London’s Battersea Power Station Sells for Billions


For a final price of £1.6 billion (AUD$2.2 billion), the UK’s Battersea Power Station has been sold to a Malaysian investment company in what is likely Britain’s largest ever single property sale.

Battersea Project Holding Company Limited approved the commencement of an exclusive transaction to Permodalan Nasional Berhad (PNB), one of Malaysia’s largest asset management companies. The sovereign wealth fund will own the building with the Employees Provident Fund of Malaysia, a pension fund which controls the world’s sixth-largest private sector pension pool.

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The power station is currently mid-way through a major restoration due for a late-2020 completion. It is expected the billion-dollar sale will be paid in stages through the rest of the construction phase.

“The Battersea Power Station building would provide both investors with a unique investment opportunity to own an iconic development in the heart of London,” a Battersea Power Station Development Company (BPSDC) spokesperson said.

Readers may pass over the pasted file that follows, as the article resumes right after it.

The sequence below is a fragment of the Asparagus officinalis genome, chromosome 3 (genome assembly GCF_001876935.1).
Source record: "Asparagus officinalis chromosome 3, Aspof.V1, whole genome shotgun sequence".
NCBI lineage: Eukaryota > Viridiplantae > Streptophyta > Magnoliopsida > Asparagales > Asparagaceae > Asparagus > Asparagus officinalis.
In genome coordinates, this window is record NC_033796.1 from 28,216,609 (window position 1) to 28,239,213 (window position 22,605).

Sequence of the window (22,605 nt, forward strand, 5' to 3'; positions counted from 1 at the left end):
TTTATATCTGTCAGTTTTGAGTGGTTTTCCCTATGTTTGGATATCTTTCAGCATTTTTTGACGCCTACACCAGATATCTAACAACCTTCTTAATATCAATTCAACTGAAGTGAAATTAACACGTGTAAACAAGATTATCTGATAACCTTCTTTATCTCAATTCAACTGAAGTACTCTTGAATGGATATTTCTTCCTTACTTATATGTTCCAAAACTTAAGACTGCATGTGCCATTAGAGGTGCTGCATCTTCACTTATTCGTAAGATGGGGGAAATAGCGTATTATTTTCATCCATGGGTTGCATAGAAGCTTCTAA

“With the conclusion of the proposed transaction, BPSDC will remain the active manager of the development.”

The five-year restoration is the largest historic building project ever undertaken in Britain and when complete, will become the centre of the wider 42-acre mixed use scheme.

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battersea power station 01

On completion, the building will be approximately 25 per cent residential with more than 250 apartments, the majority of which have already been pre-sold. A further 25 per cent is new office space which has already been pre-let to Apple in one of London’s largest ever office leases.

The remaining balance of the building will be retail and leisure accessed from the two historic turbine halls, the leasing program of which will commence this year.

[Related reading: Britain's Top Architecture Prize Awarded to ‘Masterpiece of Regeneration’]

Battersea Power Station was first opened in 1933, but was not complete until 1953 due to the break out of the Second World War. During operation, it supplied one fifth of London’s electrical power including serving the war rooms and Buckingham Palace. The building finally stopped producing power in 1983 and, until now, has undergone a number of failed attempts to preserve its structure.

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